Even carry-on travellers have space for luxuries. Simon recently started travelling with an AeroPress coffee maker. Other travellers we know pack a full-size feather pillow, yoga mat, hairdryer, or oil paints. As long as it’s something you will really use, you can make space for it.

Hopefully, by following these basic principles you’ll find a way to make carry-on travel work for you, whatever type of trip you are heading off on. I promise it will make your travels so much easier.

More Carry-On Travel Packing Tips

If you’d like to learn more about how to travel carry-on only, see my book, The Carry-On Traveller: The Ultimate Guide to Packing Light, which is available for the Kindle or paperback on Amazon (US only).

You can also see our other posts about packing light:

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  1. I’ve been a carry-on only traveller (when I do get to go on an adventure) for the past 4 years. I started with a full size rolling suitcase and gradually worked through what I use and don’t use until I purchased the Tom Bihn Aeronaut 30 and now use that as my main travel bag. I usually pair it with a tote bag or my Tom Bihn Sidekick because I like to have my Sony mirrorless camera and passport at my side rather than on my back.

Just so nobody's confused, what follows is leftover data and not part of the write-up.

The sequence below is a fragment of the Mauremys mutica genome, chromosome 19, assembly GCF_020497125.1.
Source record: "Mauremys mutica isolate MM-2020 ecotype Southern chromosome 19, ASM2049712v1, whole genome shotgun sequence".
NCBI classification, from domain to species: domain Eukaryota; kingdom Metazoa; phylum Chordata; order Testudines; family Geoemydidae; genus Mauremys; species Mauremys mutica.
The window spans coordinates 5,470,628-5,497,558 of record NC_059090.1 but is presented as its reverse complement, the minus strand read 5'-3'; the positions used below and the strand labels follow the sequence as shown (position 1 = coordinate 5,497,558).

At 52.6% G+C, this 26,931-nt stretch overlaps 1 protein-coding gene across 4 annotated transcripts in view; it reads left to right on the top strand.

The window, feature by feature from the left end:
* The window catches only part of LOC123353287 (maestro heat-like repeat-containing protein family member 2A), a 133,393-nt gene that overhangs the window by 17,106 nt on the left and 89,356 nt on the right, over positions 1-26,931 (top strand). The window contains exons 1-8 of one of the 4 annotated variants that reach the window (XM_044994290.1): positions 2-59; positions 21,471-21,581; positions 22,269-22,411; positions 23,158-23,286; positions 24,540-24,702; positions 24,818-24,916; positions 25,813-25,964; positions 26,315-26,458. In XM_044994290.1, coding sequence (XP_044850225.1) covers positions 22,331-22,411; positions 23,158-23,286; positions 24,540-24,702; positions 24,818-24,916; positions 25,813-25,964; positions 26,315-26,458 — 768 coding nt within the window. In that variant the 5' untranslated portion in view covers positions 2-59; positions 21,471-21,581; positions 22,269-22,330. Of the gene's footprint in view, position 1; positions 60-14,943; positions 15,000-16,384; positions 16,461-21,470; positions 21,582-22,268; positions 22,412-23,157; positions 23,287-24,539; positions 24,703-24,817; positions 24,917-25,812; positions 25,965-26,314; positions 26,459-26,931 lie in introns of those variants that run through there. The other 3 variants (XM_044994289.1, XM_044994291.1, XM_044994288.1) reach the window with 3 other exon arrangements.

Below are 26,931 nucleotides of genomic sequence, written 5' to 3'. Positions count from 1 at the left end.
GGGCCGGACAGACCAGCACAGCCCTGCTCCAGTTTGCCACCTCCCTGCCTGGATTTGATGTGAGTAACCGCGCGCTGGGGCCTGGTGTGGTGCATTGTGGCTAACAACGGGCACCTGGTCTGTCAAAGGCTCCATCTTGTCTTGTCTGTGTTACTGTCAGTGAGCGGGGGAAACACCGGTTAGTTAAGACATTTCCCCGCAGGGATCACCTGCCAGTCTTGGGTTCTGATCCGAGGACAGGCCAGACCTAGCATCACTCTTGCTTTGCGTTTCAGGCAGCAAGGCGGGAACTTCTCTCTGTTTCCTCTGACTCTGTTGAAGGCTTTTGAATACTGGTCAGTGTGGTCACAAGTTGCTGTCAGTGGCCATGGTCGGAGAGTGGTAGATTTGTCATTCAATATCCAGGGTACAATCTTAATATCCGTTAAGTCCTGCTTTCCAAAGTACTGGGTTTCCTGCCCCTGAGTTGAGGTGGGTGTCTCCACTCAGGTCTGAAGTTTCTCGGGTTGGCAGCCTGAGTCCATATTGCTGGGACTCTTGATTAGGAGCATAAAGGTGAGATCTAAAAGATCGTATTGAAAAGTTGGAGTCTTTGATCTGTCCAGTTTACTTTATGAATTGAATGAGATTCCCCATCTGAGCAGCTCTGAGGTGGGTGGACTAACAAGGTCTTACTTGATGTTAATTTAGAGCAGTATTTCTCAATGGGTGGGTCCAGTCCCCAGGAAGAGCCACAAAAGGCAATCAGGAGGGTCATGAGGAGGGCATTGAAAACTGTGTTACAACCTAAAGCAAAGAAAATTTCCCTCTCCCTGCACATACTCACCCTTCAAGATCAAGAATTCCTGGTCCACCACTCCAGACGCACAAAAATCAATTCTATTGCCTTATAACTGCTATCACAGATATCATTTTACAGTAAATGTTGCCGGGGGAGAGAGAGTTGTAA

It’s just so much less stressful to travel this way. The first time I travelled solo, my flight was cancelled after I reached my gate and I was rebooked at a different airport across town. Everyone around me was panicking about their checked bags, but I just reloaded my metro card and went on my way to the other airport. I never felt vulnerable travelling by myself because my bag was small enough to tuck between my knees while on public transit. So much freedom and peace of mind.

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  2. I also found that wearing only men thong while traveling saves tons of space versus packing boxer briefs. Once you get use to then is like wearing nothing. Probably not for everybody but tell, trust me, big time space saver.